Why the Media Got the Story About this Week All Wrong
The failure of many in the political press to check their blind spots caused them to misunderstand what happened in Congress.
This critical week ended with neither a bipartisan infrastructure bill nor Biden’s American Jobs and Families Plan. It was a setback, but hopefully a temporary one. The media coverage of the whole thing was breathless but also wholly incorrect in its illustration of what happened and who was responsible. I’m not sure I have ever seen more media outlets get one thing so wrong.
The New York Times article about the showdown exemplified the error:
The liberals’ tactics were reminiscent of those employed by the ultraconservative House Freedom Caucus, whose members routinely threatened to withhold their bloc of votes unless Republican leaders met their demands. More moderate Republicans, particularly those from competitive districts, became incensed with the group, blaming them for standing in the way of popular bills that were political imperatives.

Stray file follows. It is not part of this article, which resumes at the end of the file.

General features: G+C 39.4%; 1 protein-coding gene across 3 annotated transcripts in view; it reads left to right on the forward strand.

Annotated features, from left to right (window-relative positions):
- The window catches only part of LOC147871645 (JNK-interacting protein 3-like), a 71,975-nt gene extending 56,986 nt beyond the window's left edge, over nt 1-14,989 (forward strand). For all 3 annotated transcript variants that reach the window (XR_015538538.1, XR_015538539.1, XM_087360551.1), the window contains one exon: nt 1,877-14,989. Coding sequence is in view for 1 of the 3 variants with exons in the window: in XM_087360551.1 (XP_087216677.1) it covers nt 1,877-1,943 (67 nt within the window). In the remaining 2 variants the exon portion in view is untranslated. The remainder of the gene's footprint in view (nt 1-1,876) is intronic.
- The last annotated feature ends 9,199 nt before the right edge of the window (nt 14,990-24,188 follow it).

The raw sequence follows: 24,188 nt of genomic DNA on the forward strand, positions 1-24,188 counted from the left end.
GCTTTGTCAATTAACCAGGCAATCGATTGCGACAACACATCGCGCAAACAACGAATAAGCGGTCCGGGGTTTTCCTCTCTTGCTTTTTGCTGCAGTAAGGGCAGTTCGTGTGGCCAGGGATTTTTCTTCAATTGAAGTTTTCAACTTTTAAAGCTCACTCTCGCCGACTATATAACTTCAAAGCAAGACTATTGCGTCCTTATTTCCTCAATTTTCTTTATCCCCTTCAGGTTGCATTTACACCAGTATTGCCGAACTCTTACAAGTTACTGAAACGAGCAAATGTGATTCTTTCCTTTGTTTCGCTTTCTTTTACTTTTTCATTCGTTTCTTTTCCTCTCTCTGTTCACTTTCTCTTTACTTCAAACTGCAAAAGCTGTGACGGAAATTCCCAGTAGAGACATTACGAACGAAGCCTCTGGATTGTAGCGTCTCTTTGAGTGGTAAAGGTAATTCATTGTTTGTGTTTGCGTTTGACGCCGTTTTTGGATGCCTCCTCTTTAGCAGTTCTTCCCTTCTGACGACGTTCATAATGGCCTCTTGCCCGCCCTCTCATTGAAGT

On Thursday, some politically vulnerable Democrats were similarly angry at their progressive counterparts for holding up a bill that had broad support.
Other middling pundits desperately seeking relevance, like conservative columnist Josh Kraushaar, went so far as to call the House progressives “the New Tea Party” and compare Rep. Pramila Jayapal to Senator Ted Cruz.
The problem with this narrative and these comparisons is — well — everything. They portray ignorance of what’s happening now, in recent history, and display a significant blindspot in political coverage.